Travel before rail
Most of New Zealand’s early colonial settlements were built on the coast. European settlers, like Māori before them, relied on sea and river transport to link their isolated communities. Overland travel was often extremely difficult, especially in heavily forested, swampy or mountainous areas.
Many colonists, familiar with Britain’s extensive rail network, saw the steam railway as a solution. But rail construction was a complex and expensive undertaking, and New Zealand lacked Europe or North America’s resources of capital and labour. Other obstacles – a rugged and unstable landscape, dense forests, fast-flowing rivers, provincial rivalries, and (in the North Island) Māori who were unwilling to sell their land – also hampered rail development.
Early steam railways
New Zealand’s first steam-powered public railway was a 7-kilometre line from Christchurch to Ferrymead, which opened in 1863. Built by the Canterbury provincial government, this line used tiny British-built tank engines and a broad 5-foot 3-inch (1,600-millimetre) ‘Irish’ gauge track. Work also began on a 2.6-kilometre tunnel through the Port Hills to link Christchurch with the port of Lyttelton – an ambitious project which was completed in 1867.
The Southland provincial government was another rail pioneer. It imported a locomotive from Australia in 1863 and the following year opened a 12-kilometre railway from Invercargill to Makarewa. To save money, this line was laid using thick wooden rails, which became unusable in wet weather. Dry weather wasn’t much better, as sparks from the locomotives sometimes set the track alight. An iron-railed line to Bluff, built to the (British) ‘standard’ 4-foot 8½-inch (1,435-millimetre) gauge, was completed in 1867, but the effort bankrupted Southland province.
By 1870 New Zealand had 74 kilometres of railway, all of it on the eastern and southern plains of the South Island. Emerging from the turmoil of the New Zealand wars, the North Island provinces looked to central government to deliver rail’s promise of progress and prosperity.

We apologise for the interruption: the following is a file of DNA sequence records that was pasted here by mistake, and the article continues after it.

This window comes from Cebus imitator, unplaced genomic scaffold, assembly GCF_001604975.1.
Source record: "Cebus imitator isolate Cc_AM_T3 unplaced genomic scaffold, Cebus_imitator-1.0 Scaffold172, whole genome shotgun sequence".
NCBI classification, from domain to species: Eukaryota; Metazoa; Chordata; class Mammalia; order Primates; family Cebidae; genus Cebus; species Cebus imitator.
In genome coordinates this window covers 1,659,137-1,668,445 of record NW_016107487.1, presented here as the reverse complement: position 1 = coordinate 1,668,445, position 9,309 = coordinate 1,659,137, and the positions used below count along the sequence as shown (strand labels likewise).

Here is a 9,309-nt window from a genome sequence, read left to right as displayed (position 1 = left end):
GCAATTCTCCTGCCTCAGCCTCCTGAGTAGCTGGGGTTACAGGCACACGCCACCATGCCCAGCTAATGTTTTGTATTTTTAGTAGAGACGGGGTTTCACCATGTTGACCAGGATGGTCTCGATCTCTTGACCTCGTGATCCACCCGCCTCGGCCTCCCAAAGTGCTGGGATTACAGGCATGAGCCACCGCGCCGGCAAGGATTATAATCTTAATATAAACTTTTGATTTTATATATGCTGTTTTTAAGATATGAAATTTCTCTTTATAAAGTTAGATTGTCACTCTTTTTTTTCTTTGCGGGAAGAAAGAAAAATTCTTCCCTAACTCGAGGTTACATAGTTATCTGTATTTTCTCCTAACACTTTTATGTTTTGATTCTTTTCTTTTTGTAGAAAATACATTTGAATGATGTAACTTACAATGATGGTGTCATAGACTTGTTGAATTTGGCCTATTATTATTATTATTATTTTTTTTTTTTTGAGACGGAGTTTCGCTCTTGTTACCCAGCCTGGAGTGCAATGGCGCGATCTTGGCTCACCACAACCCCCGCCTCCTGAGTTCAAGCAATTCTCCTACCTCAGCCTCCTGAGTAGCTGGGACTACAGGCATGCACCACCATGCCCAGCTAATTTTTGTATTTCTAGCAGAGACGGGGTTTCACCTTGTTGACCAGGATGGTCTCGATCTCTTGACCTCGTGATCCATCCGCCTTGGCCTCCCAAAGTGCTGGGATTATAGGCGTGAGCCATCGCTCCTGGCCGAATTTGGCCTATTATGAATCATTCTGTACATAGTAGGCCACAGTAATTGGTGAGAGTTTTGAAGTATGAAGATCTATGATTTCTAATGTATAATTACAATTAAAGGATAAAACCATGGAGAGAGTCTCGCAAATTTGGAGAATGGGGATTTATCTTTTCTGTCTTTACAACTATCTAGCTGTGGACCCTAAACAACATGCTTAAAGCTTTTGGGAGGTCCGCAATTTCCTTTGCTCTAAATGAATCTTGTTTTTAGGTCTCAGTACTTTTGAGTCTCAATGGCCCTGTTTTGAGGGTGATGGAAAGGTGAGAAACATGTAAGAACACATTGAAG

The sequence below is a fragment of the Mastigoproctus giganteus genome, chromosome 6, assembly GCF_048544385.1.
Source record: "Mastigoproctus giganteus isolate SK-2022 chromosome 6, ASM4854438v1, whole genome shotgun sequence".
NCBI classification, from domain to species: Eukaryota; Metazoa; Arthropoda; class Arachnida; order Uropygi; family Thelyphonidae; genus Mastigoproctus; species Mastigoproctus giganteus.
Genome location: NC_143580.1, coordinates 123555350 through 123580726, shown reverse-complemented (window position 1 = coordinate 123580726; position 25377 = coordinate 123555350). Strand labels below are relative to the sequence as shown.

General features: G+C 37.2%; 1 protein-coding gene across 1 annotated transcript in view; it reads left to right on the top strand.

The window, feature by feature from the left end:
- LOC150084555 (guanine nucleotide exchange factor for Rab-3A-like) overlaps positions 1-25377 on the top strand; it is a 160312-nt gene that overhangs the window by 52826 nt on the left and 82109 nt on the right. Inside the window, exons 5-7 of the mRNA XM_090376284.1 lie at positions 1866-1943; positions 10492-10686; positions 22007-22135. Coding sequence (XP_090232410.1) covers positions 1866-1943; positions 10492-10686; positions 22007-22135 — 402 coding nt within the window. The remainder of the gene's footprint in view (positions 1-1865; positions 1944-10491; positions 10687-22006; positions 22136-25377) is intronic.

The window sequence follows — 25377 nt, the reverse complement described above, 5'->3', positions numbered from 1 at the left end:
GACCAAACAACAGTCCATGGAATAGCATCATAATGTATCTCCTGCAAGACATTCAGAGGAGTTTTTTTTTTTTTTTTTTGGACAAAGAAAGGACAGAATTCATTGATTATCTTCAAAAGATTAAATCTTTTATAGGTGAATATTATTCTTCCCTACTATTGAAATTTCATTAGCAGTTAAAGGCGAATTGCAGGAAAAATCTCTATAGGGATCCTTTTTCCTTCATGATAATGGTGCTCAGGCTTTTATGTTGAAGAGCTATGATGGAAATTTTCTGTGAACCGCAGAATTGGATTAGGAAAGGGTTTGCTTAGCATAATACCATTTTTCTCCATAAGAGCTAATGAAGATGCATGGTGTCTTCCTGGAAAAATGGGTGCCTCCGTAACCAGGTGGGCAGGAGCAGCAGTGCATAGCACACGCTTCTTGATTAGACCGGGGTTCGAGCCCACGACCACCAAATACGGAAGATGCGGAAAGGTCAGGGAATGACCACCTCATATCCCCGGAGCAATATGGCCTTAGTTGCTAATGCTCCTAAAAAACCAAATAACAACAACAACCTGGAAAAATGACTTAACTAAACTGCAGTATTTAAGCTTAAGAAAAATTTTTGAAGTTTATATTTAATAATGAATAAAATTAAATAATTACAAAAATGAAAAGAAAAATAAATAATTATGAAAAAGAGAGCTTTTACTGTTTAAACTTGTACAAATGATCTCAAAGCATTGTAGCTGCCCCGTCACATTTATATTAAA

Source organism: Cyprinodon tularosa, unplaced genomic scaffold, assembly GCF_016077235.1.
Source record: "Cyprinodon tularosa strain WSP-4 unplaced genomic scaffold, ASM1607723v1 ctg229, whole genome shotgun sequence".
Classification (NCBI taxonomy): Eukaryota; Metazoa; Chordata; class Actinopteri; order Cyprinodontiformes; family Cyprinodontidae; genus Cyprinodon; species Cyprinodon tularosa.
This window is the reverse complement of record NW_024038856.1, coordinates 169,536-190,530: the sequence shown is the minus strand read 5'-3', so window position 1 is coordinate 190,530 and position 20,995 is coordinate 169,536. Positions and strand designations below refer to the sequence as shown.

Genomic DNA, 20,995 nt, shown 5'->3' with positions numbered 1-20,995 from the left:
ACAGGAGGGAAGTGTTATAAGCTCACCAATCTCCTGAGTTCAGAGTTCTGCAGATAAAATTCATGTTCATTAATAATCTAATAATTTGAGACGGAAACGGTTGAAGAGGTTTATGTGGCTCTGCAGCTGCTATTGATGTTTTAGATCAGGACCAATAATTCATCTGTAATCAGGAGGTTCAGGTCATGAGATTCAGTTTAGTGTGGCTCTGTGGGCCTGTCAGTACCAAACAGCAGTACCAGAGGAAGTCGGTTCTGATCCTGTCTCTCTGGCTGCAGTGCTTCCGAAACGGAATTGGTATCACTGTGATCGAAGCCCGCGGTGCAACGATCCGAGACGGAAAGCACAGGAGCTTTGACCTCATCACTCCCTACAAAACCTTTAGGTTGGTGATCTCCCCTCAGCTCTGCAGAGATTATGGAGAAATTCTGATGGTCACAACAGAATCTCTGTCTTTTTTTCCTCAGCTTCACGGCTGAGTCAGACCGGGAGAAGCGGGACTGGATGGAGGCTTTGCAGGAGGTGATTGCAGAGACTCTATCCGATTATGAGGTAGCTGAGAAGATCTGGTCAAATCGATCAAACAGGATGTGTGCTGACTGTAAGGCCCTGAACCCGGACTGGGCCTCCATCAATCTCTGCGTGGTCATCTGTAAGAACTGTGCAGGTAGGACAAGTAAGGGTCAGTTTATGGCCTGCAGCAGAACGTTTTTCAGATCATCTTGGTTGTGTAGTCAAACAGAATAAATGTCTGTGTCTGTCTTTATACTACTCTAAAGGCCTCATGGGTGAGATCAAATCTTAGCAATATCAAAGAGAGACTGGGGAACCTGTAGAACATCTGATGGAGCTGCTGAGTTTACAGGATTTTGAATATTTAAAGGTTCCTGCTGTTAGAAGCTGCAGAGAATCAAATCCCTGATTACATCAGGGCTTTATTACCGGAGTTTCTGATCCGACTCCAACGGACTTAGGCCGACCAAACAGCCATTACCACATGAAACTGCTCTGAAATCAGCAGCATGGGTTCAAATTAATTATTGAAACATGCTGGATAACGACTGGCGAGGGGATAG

Travelling on early colonial railways was often slow and uncomfortable. On one occasion Southland passengers were ‘politely requested by the guard to leave the carriage and help to push the carriage and engine to the summit of the bank. This we did with colonial cheerfulness, and on returning to our seats the guard promptly collected 2s. 6d. apiece from us as our fares!’1
In 1870 Colonial Treasurer Julius Vogel announced an ambitious programme to build more than 1,600 kilometres of railways in nine years, financed by massive overseas borrowing. As well as driving economic development, Vogel’s railways were designed to spearhead a peaceful conquest of the North Island’s Māori heartland.
To speed up construction and reduce costs, the government adopted a narrow 3-foot 6-inch (1,067-millimetre) track gauge. (The broader Canterbury and Southland lines were converted to that gauge later that decade.) The gauge itself was not an obstacle to performance, but combined with the steep gradients, tight curves and narrow tunnels of the New Zealand network it would place major constraints on later rail development.
The Remutaka incline
The Remutaka incline railway, which connected Wellington’s Hutt Valley with the Wairarapa plains, was the most dramatic 1870s rail project. The steep eastern side of the Remutaka Range required special Fell locomotives, which used horizontal inner wheels to grip a raised centre rail. The incline was opened in 1878, and was used until an 8.8-kilometre tunnel was completed in 1955.
Completing the network
By 1880, after the completion of the Christchurch–Invercargill line, New Zealand Railways (NZR) was operating over 1,900 kilometres of track, and carrying almost 3 million passengers and 830,000 tonnes of freight a year.
The pace of building railways slowed during the economically depressed 1880s. Work on the central section of the North Island main trunk line (between Wellington and Auckland) began in 1885 but dragged on for decades. In the 1890s Auckland was connected with Rotorua and Thames, and Napier with Wellington and (via the Manawatū Gorge) Palmerston North. The main trunk line was finally completed in 1908.
The 1920s saw the completion of the long-planned Otago Central (1921), Midland (1923, across the central South Island), North Auckland (1925) and Bay of Plenty (1928) lines. The economic depression of the early 1930s prompted the first significant branch-line closures, reducing the overall length of the network for the first time. Construction resumed in the late 1930s and 1940s, with new lines completed between Napier and Gisborne (1943), and Christchurch and Picton (1945).
Rail network peak
The total length of the national rail network peaked at 5,689 kilometres in 1953. Despite the construction of several new forestry lines in the Bay of Plenty in the 1950s (and numerous deviations and improvements elsewhere), New Zealand’s great rail-building days were over. Waves of branch-line closures, beginning in the late 1950s, reduced the national network to 3,898 kilometres in the early 2000s.